Also note: Specialists aren’t necessarily just the LotFP version of the Thief class as found in classic D&D. The Specialist class can also be used to build a pretty good Ranger-type character (albeit with no spells), or a “Barbarian” type character with a lot of Bushcraft, climbing, and hiding skills.

Oh. and on skills: everyone can ride horses, but not everyone knows how to ride a horse into Combat. Horsemanship will be a new skill for that type of thing.

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One-Shot Options

Alright, folks. We’re going to meet once more this summer before we break till the fall. Here are the options we can explore before then:

1. A one-shot LotFP adventure for characters that aren’t ours. I have one or two “canned” adventures that could work, if you feel like a straight-up, brutal dungeon crawl with characters you don’t mind seeing torn to absolute shreds. (And actually, I have a pretty cool one-shot adventure I’d love to try with you guys.)

OR we could try Fiasco and Dread:

To jog your memory, Fiasco is the game designed basically to emulate a Coen Brothers heist-gone-wrong movie like Fargo. The best example video online is the three-parter on TableTop:

… and…

Dread is basically a horror RPG that uses Jenga instead of dice as a resolution mechanic. I have on scenario ready for that, but would probably do up another since I have an idea all ready to go:

Which option to you prefer? A wacky LotFP one-shot, or a session where we try to play Fiasco and, if there’s time, Dread?

By the way, I have a few other games in mind for future one-shots:



… and Microscope:


… and, maybe, a one-shot Vampire the Masquerade game, except nobody would be playing vampires. (Or vampire-hunters.) Vampire with a twist. Here’s a hint:



In the world of our campaign, most people know that workers of magic—witches, mages, warlocks, sorcerors, conjurers: all these names are interchangeable to common folk—tend to live in special buildings infused with magic… places into which it is dangerous for mere mortals to trespass.

They are right. But in adventuring circles, a little more is known of such places.

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About Clerics

In this game world, clerics are not simply clergy members with divine magic. Rather, they are very rare individuals who are more like messianic figures, bodhisattvas and saints, monks to whom mystical feats are attributed, but also random people who seem touched by transcendent, mystical power.

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Gearing Up

Alright, in the wake of the playtest, let’s try get a campaign going.

  1. Here’s a Doodle poll for setting up the next game day/night. Please select whatever times work for you, so Chris and I can schedule the next event.
  2. Make yourself a character.
    • We’re starting with new Level 1 characters for the next game.
    • Check out this rundown on what class/race combinations are available, and char-gen methods to use:
      1. If you’re new to tabletop RPGs, I’d suggest going with a basic Human character in a core class—Fighter, Specialist, or Magic-User—and come up with a compelling backstory for the setting.
      2. If you’re playing a non-human race (Dagonian, Changeling, or Revenant) please check the writeup linked from the page linked above.
  3. You can read up on the setting here. Long story short, it’s a weird alternate history 1680s setting.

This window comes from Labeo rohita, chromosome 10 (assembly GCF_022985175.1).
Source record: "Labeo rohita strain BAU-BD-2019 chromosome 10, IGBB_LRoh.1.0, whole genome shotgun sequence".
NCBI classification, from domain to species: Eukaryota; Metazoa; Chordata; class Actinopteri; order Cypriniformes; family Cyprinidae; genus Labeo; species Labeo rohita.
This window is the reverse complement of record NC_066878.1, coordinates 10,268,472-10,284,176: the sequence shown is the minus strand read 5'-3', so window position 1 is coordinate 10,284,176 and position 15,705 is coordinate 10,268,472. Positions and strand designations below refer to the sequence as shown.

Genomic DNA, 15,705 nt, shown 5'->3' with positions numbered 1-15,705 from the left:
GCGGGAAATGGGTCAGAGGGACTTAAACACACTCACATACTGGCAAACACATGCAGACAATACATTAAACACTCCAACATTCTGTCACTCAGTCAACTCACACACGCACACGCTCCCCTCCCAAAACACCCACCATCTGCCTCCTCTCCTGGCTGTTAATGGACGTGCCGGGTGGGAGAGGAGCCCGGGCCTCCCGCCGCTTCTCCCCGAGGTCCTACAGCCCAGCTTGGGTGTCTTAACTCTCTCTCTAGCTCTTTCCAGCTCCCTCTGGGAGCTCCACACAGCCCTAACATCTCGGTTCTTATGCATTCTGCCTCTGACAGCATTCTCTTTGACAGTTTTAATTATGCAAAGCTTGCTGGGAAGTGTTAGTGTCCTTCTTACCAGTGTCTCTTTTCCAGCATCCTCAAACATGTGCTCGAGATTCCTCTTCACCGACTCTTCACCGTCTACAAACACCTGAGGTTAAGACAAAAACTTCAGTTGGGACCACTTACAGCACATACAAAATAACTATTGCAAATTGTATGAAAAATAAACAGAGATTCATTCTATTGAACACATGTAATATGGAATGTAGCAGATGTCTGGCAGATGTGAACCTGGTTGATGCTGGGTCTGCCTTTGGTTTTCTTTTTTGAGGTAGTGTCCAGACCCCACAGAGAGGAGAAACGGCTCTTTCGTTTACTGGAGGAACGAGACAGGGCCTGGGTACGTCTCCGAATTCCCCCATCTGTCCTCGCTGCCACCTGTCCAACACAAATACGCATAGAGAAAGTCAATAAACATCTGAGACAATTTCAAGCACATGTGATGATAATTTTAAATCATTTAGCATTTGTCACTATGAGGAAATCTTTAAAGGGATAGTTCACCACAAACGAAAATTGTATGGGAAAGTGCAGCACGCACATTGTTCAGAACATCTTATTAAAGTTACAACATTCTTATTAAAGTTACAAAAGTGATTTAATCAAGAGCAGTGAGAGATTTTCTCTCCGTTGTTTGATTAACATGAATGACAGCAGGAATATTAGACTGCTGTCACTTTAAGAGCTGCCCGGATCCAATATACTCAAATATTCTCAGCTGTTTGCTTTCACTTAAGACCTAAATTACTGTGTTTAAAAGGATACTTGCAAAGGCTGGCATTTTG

4. Check out the good old Rumor Mill for info your characters will have heard about by the time game day rolls around.

Finally: yes, the playtest is canon, and forms the backdrop of the beginnings of our campaign. Which is to say, that tower and the monastery? They’re both still there… muhahaha.

And there’s other various rumors floating around. You know where to look for that.

The Revenant: An Undead PC “Race”

I woke already in the ground. I knew that I ought to have been terrified, to be frightened that I might die in my coffin, and yet I was calm. In my very depths, some part of me felt assured that I would emerge from the ground, and return to my home, and see my husband, and all would be well.

As I clawed my way through the wood of the coffin, and burrowed by body up out of the ground—my lungs burning, my fingers bleeding, and my eyes blinded by dirt—something else stirred within me. It was… I can only call it a conviction that there was something I had to do. Something I absolutely had to do. But I could not remember what it was, or why I had to do it. It was like a name forgotten, one you are certain will return to your memories at any moment. I put it out of my mind, and, finding myself in the churchyard outside my village, I hurried home with only the light of the moon to guide me.

When I got there, I found my husband with another woman… another wife. “Where have you been?” he cried, and then, “Is it really you…” He hesitated, and I saw it then: he was older. He had aged, even in the time I’d been unconscious. There was grey in his hair, and lines on his face. How long had I slept? Why had I not woken sooner?

Then he answered my question for me, his voice shaking as he whispered, “But you’ve been dead for ten years…”


The Revenant is an alternate PC race for our campaign—a replacement for the demi-humans we won’t be using.

Though it is undead, it’s not a “revenant” of the sort that’s traditional in D&D—another flavor of undead antaognist, that is. The PC revenant is undead, and it is driven by some unfulfilled impetus that drove it in life: to protect a loved one, to finish a project, to save a village, to destroy a specific enemy, but that vengeful impulse doesn’t define the revenant one-dimensionally.